News Segment


March 17, 2006

When he first broke big during the “hair metal” days of the early 1980s declaring “I Wanna Be Somebody,” vocalist Blackie Lawless had no idea that nearly a quarter-century later he still would be recording and touring under the W.A.S.P.

“Never in my wildest dreams did I think back then, that I would be talking to the press in 2006 about a new W.A.S.P. album,” reflected the rocker who’s now in his early 50s.

“The only thing a band tries to do when they start out is to keep one foot in front of the other, which in reality is what we’re still doing. At that point in your career, you just want a record deal and to hit the road and play for people. You don’t project that far ahead.”

Bands like Motley Crue, Ratt and L.A. Guns were all brothers-in-arms at that time as Aqua-Net and mascara sales rocketed and heavy music came back to the forefront of popular music.

“It was a really wild time back then. ‘Intoxicating’ would be a good word for it,” reflected Lawless. “There were dozens of bands getting record deals and the whole (Southern California) scene was just exploding.”

While most of the L.A. glam bands long ago gave up the ghost, Lawless can thank his detractors for a large part of his enduring success. Being in the crosshairs of Tipper Gore and her Parent’s Music Resource Center (P.M.R.C) during their 1980s moral crusade against crudeness and ludeness in music, made him a hero in the eyes of heavy metal headbangers everywhere.

Lawless, Twisted Sister’s Dee Snider and old school avant garde rock genius Frank Zappa, were the point men when it came to defending music from the slings and arrows of censorship during those early years of MTV excess.

Though Lawless is the only original member still left from those high-profile days, W.A.S.P. as a group still are going at it fast and furiously.

“It’s always been about ‘the show’ with W.A.S.P. It has always been my goal for people to leave our concerts a little numb, wondering, ‘What the hell did I just see?'” he mused.

While the band’s early music may have been as raw as the bloody meat they once dressed their stage with back then, W.A.S.P. have released a pretty solid body of recorded work ranging from loud and proud celebratory rock collections (“Helldorado”), to disturbing explorations into life’s dark side (“K.F.D.”), to powerfully horrific conceptual stories (“The Crimson Idol”).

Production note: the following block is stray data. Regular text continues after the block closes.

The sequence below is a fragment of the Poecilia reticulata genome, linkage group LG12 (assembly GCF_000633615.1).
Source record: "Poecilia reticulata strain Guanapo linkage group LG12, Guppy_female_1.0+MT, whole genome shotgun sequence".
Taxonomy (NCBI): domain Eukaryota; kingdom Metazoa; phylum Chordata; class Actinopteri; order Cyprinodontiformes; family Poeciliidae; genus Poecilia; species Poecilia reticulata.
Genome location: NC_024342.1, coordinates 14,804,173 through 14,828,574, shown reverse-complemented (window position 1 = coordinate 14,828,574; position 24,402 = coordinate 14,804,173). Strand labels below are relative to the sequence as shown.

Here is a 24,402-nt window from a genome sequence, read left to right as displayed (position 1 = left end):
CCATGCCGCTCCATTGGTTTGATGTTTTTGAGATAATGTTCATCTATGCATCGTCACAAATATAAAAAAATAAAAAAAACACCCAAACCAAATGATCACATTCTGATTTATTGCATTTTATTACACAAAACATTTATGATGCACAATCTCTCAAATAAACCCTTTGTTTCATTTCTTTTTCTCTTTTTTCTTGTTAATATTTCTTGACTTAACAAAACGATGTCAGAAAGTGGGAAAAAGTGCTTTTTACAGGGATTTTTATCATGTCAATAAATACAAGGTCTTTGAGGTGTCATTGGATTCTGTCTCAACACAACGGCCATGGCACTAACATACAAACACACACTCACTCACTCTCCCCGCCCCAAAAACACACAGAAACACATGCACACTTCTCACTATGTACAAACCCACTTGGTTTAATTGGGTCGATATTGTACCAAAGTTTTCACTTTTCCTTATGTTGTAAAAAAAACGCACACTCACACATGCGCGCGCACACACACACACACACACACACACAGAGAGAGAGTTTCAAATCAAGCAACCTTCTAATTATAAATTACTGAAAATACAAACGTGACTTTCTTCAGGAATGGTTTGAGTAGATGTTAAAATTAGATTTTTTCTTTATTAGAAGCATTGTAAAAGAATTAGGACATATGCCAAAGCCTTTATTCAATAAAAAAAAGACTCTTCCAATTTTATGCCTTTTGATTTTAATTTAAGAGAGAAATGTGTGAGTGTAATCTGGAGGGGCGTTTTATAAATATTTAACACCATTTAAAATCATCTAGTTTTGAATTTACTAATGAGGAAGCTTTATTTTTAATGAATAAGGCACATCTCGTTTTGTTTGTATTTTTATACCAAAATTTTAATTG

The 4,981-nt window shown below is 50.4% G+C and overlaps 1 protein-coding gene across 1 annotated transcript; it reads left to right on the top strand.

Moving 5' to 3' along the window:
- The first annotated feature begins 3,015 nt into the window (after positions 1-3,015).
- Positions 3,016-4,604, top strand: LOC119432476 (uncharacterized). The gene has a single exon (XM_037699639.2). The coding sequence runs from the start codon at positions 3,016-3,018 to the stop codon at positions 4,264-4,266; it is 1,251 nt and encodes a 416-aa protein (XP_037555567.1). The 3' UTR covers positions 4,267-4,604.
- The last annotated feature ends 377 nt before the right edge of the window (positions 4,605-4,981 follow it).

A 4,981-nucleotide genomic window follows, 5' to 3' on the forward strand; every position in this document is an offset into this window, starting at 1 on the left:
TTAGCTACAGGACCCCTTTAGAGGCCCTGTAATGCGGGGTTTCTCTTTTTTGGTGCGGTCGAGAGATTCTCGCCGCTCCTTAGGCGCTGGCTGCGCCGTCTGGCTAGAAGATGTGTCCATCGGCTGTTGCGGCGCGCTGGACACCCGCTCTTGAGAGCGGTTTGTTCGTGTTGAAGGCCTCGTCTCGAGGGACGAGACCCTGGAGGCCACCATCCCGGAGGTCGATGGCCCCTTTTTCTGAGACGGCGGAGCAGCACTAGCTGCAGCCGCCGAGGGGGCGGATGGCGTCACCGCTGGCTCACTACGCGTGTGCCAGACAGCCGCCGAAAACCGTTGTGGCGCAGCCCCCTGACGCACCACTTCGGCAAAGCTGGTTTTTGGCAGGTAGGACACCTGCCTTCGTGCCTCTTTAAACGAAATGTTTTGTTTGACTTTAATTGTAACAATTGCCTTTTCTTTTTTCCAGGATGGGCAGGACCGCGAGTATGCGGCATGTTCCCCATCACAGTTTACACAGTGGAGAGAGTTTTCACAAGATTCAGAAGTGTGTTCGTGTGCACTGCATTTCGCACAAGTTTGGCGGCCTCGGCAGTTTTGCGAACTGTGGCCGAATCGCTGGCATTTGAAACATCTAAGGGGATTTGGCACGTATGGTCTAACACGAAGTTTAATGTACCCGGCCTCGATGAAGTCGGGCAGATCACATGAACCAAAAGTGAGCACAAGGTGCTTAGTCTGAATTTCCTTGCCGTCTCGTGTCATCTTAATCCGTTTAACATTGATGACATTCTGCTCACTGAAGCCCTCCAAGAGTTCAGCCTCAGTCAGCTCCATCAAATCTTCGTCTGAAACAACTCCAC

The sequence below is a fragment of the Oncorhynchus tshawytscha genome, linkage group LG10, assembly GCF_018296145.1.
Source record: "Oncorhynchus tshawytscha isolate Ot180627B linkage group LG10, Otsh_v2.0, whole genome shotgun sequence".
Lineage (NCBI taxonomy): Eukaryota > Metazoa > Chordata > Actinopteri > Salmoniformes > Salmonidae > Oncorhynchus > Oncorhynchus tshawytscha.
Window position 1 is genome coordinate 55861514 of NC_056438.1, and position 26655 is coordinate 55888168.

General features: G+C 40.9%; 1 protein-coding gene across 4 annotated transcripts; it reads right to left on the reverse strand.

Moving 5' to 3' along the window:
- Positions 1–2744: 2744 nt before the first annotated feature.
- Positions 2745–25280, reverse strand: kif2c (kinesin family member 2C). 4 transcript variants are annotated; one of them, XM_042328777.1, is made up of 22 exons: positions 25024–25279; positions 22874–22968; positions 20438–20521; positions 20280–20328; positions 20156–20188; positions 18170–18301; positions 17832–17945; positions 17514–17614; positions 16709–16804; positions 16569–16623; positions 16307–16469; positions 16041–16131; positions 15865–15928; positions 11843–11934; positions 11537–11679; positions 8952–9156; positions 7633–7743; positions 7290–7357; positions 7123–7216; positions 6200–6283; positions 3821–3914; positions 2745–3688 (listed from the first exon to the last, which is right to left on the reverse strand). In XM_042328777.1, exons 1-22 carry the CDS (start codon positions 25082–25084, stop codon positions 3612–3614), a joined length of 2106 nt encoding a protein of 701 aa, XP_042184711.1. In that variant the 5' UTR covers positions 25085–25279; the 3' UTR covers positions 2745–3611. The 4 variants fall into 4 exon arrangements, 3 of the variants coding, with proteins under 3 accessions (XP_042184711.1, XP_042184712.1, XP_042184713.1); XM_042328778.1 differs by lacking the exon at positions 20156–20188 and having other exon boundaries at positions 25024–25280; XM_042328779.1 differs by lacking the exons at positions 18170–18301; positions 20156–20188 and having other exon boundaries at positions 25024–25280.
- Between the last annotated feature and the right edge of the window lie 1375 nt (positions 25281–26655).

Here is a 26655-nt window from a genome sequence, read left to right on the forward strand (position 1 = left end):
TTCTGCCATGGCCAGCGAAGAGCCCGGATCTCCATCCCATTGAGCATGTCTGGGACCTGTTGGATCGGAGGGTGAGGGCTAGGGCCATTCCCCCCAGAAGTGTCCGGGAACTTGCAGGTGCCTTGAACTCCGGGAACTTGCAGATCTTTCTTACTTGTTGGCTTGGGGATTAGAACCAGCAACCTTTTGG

“I don’t look back album per album,” noted Lawless. “I look back at the entire body of work. Every artist has a song here or there they wish they had never recorded, but overall, I am very proud of the body of work that has been done by W.A.S.P.”

That pride especially shows when Lawless speaks about 1994’s “Neon God: Part One — The Rise” and “Neon God: Part Two — The Demise,” a conceptual tale about the rise to power of a disturbing messiah-like character.

“This one is my ‘War And Peace,'” said Lawless, who looked to real-life cult leaders David Koresh, Jim Jones, Adolf Hitler and Charles Manson while creating his lead character, Jesse Williams Slane.

“This had been rolling around in my head for over 10 years. It also took me that long to ‘face the beast’ once again and tackle doing a concept album. Quite honestly, ‘The Crimson Idol’ just wore me out. This one being a two-record set, was completely exhausting.”

While originally conceived as a two-CD set, Lawless discovered that most retail stores are hesitant to order and stock multiple-disc new releases, so he agreed to split the collection into two separate CDs released nearly a year apart.

“They’ll carry historic double album titles like The Beatles ‘White Album’ or Pink Floyd’s ‘The Wall,’ but they don’t want to mess with any new music that is more than one disc,” he said.

“You’ve got to give things to an audience in small pieces,” said Lawless of why W.A.S.P. is not performing his conceptual masterpiece in its entirety.

“You can’t whack people over the head with new music, because typically most come to concerts to hear their favorite songs. For me to go onstage and perform the whole ‘Neon God’ (story) would be way too self-indulgent on my part.”

A few of those songs will be included, naturally, but a lion’s share of the set list is comprised of MTV hits and fan favorites spanning W.A.S.P.’s vast musical canon. Fans will even be treated to at least one brand new, never before recorded song in each city the band visits.

“To be honest, the whole reason that we are even out on the road doing this short three-week run of dates, is to try out some of the brand new material we’ve written for the next album in front of a live audience,” noted Lawless. “We’ll most likely play just one new song at every show, but over the course of three weeks, if we do a different song in each town, we’ll get an idea on how the new stuff is going to work.”

Though he has not settled on a title for it yet, Lawless will start recording the next W.A.S.P. album in the beginning of April, with a target release date in September via his current label Sanctuary Records.

“When you come to see us live, you will always get your money’s worth of entertainment,” promised Lawless. “It just wouldn’t be W.A.S.P. otherwise.”

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